In the early days of HR, paperwork was the name of the game, and the onslaught of administrative tasks often prevented HR professionals from ever thinking strategically. Now, however, companies expect more from HR professionals, and they’re starting to recognize HR as one of their most valuable programs. In fact, according to the U.S. Bureau of Labor Statistics, the demand for HR professionals is higher than the national job growth average for all other professions.
Given how drastically the HR industry is evolving and the increasing demand for quality HR professionals as of late, what can we expect in 2016? Here are 6 HR themes that will prevail in the year ahead:
1. HR technology will automate administrative tasks and enable strategic initiatives.
Thanks to the recent momentum in new HR technology, the role of an HR person is becoming less administrative and more strategic. In 2016, companies will begin to recognize their HR programs as being less about paperwork and more about proactive initiatives. High growth technology companies, in particular, will expect high outputs from their HR department, and they’ll require solutions for increasingly complex problems from their HR programs.
At BetterCloud, we recently started using HR software Zenefits. Implementing this technology has been akin to hiring a part-time HR coordinator, and it’s allowed me to move away from reactive, administrative work and focus more on long term planning and new initiatives. For instance, I now have the bandwidth to design new HR programs and ramp up our management training processes. By automating tasks like payroll and onboarding, Zenefits has allowed me to focus more on development, performance management and recruitment strategy, and my company now expects that higher, more strategic output from HR.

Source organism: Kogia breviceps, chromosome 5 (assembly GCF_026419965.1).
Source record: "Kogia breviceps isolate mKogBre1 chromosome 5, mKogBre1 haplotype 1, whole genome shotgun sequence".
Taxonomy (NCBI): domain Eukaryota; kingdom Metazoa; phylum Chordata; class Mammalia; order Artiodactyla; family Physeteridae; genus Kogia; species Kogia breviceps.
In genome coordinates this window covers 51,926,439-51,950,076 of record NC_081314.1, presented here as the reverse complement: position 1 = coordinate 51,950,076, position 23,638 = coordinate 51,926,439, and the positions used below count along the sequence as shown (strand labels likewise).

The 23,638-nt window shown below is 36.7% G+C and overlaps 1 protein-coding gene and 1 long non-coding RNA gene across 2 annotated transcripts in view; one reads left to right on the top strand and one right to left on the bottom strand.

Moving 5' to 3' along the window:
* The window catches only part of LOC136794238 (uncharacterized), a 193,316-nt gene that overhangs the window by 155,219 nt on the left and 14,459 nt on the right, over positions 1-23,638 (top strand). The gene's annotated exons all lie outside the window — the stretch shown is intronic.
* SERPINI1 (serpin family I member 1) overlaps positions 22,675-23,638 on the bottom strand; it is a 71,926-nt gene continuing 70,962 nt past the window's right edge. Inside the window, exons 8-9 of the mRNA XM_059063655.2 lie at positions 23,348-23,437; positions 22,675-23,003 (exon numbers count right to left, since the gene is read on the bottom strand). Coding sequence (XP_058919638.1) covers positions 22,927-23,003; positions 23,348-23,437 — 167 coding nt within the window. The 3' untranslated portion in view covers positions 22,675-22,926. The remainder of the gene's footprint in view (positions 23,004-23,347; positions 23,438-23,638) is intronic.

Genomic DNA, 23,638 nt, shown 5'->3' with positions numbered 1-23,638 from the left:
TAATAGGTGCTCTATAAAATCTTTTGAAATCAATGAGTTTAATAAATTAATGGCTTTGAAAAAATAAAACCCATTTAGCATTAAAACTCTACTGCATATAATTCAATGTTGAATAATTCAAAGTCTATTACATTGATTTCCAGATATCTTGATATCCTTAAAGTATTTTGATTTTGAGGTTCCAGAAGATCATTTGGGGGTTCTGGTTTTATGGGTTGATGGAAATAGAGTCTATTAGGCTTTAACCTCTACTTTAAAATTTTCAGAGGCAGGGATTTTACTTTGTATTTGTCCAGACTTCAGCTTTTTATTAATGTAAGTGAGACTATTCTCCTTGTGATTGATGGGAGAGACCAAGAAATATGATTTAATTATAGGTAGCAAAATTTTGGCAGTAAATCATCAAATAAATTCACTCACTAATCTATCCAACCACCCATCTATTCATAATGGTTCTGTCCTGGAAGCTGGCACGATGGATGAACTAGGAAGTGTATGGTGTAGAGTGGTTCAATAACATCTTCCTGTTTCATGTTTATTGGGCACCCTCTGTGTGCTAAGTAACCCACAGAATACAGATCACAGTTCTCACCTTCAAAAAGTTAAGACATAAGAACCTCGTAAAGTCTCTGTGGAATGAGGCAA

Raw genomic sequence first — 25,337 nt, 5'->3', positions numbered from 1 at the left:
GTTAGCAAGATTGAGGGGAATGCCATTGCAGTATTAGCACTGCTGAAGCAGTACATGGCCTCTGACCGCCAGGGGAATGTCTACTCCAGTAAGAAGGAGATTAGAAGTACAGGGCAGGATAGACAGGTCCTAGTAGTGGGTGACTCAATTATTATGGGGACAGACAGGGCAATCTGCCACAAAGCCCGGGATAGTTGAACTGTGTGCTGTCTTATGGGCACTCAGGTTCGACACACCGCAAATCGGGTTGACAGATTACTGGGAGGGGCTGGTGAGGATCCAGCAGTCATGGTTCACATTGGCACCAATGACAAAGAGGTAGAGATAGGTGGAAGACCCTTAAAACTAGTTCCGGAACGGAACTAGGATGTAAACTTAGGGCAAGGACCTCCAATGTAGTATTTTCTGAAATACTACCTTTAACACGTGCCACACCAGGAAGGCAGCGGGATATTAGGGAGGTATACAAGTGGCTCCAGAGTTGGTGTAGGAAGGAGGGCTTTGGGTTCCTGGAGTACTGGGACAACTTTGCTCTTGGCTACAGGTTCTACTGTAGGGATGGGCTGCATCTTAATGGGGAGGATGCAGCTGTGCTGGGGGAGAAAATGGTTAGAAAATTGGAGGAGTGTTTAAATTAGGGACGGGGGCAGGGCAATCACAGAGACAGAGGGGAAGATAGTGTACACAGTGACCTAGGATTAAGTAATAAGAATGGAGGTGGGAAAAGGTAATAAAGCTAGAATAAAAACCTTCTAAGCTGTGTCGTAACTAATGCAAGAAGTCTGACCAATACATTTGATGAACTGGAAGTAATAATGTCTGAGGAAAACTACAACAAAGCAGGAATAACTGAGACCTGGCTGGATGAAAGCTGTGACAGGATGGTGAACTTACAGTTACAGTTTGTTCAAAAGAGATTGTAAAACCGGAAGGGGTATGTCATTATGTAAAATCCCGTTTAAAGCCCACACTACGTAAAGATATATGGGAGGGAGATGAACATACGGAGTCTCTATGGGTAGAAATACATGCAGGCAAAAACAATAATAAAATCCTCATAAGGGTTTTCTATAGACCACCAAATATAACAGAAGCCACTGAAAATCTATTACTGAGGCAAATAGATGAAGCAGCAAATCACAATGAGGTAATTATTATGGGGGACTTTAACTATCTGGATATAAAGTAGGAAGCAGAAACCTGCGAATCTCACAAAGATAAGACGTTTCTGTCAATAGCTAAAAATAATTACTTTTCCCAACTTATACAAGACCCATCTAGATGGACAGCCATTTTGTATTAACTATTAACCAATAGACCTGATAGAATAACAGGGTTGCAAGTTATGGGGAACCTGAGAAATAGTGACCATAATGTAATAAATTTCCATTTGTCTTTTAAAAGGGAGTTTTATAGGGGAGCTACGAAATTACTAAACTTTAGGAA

2. HR professionals will evolve from generalists to specialists.
With the automation of administrative tasks made possible by HR technology, HR professionals will continue to become more specialized in 2016. They’ll be able to shift from handling everything HR-related to focusing their time and intellect on more specialized areas like employee development and manager training.
As the sole HR person at my company, I’m responsible for handling anything and everything HR. But despite being a department of one, I’ve been able to specialize thanks to HR technology. By outsourcing some of my tasks to Zenefits, I’ve been able to narrow my focus and become an expert in employee development. Rather than lecturing new hires on benefits information and constantly worrying about compliance regulations, I’m able to spend the majority of my time finding and recognizing top talent. I have the bandwidth to meet with every manager at my company each month, and I’m able to focus on each employee’s development and proactively pinpoint where they might be struggling.